Monday, July 24, 2017


Richard Halliburton and friend

In what I could pretentiously call my birth family’s Heritage LIbrary, which was really a strange assortment of happenstance and middle class pretentiousness, the books that came from my father’s side included a lot of 19th century romantic adventurers that still offer a template for boys who want to be extraordinary and define that as travel in strange and dangerous places where they might be eaten, literally.  The exemplar here is Richard Halliburton.  

Adventure well-described is the idea behind “Outside” magazine and part of what has always made me say that inside this near-80 old woman there has always been a teenaged boy trying to escape.  (But, alas, instead I’ve become a seven-year-old again.)  There was a surge in these books between the World Wars, maybe because there was money and adrenaline and there's another surge now, maybe for the same reasons.  I still have the family copy of “The Royal Road to Romance,” just as I have an arms’-length of Gene Stratton-Porter and Harold Bell Wright, who were more conventional.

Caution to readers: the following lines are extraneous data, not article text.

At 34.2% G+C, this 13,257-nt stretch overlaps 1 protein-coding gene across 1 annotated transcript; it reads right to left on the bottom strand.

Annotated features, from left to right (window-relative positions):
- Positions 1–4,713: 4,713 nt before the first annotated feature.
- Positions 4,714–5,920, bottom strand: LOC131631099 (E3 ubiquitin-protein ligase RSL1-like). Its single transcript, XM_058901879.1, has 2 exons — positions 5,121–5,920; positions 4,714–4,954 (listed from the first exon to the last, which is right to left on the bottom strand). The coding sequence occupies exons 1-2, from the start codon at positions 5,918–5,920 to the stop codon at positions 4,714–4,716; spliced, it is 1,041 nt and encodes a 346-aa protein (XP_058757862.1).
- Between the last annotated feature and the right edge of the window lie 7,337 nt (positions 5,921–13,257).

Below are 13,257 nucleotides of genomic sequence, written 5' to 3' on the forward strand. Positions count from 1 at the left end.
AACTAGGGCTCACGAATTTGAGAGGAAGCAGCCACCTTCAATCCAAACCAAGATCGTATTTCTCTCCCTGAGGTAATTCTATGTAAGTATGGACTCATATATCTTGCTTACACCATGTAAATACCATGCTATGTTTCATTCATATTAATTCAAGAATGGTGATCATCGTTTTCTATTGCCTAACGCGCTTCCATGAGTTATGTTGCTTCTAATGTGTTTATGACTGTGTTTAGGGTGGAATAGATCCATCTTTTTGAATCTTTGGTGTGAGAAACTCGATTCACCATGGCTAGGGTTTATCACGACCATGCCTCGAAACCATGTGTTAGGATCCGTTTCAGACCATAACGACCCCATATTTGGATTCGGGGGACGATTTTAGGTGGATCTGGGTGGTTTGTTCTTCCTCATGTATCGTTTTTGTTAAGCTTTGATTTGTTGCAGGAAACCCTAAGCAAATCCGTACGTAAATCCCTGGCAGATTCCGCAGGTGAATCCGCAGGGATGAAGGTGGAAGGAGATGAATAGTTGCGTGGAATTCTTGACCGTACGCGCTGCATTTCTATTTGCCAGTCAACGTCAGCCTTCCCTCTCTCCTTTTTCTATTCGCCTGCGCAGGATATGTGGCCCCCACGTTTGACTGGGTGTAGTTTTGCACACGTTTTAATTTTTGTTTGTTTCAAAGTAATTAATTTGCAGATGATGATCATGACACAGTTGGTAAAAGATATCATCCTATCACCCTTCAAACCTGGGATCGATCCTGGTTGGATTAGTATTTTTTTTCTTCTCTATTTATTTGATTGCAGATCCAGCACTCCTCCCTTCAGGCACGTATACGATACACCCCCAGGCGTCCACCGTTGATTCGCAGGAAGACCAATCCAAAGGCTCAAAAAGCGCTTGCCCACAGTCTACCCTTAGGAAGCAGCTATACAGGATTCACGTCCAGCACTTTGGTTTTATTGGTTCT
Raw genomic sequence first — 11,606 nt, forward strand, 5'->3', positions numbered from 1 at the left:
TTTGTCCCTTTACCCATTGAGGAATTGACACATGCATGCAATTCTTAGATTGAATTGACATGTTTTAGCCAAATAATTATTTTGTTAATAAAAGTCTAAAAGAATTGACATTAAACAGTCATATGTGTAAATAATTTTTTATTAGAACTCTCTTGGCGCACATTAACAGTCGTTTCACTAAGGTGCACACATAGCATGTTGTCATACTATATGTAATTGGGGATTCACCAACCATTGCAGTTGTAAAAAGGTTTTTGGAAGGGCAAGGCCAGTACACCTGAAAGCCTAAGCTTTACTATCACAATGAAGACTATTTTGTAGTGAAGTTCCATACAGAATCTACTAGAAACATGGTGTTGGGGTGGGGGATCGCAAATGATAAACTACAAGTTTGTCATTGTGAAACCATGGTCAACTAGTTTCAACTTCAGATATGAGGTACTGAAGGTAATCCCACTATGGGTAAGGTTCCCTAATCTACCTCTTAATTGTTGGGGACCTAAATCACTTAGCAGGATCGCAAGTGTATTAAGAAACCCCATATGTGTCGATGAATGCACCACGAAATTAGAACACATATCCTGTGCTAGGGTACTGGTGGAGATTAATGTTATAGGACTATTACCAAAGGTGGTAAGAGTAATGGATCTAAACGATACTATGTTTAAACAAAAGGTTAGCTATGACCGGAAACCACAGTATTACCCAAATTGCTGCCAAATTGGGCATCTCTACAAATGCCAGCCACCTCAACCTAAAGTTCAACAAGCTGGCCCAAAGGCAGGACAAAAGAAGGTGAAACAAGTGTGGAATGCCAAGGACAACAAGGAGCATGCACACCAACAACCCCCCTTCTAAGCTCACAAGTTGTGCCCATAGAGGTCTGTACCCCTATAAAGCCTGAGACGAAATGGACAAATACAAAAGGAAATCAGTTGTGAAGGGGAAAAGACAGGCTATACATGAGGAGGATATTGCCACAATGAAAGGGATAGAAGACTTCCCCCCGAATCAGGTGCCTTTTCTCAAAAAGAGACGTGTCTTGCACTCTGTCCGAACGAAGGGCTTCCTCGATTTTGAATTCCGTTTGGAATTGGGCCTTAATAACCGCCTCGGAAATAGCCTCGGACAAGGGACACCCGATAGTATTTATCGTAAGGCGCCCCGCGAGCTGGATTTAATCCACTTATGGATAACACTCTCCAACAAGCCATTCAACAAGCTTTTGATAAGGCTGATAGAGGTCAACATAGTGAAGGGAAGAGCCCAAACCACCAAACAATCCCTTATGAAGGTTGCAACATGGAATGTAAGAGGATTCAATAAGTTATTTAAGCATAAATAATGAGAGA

When advised to have an even-tenored life, Richard said “as far as I am able I intend to avoid that condition. When impulse and spontaneity fail to make my way uneven then I shall sit up nights inventing means of making my life as conglomerate and vivid as possible.... And when my time comes to die, I’ll be able to die happy, for I will have done and seen and heard and experienced all the joy, pain and thrills—any emotion that any human ever had—and I’ll be especially happy if I am spared a stupid, common death in bed.” 

Halliburton finally died trying to sail a Chinese junk from Hong Kong to the Golden Gate Bridge.  A typhoon took him down.  He was very athletic after a childhood bout with heart trouble was finally cured by four months in bed, or possibly by the regime of Kellogg at Battle Creek, or possibly simply by growing out of the affliction.  He was not big (5’7”, 140 pounds) but he was handsome and very athletic, mostly in terms of swimming.  He swam the length of the Panama Canal and was charged toll of 36 cents.

He was quite "modern" in his sexuality, which could be described as bisexual.  Quoting Wikipedia (whoever wrote it):  “French police reports, dated 1935, noted the famed traveler's homosexual activity when in Paris at about the time of his planned crossing by elephant over the Alps: ‘Mr Halliburton is a homosexual well known in some specialized establishments. He is in the habit of soliciting on Saint-Lazare Street.’”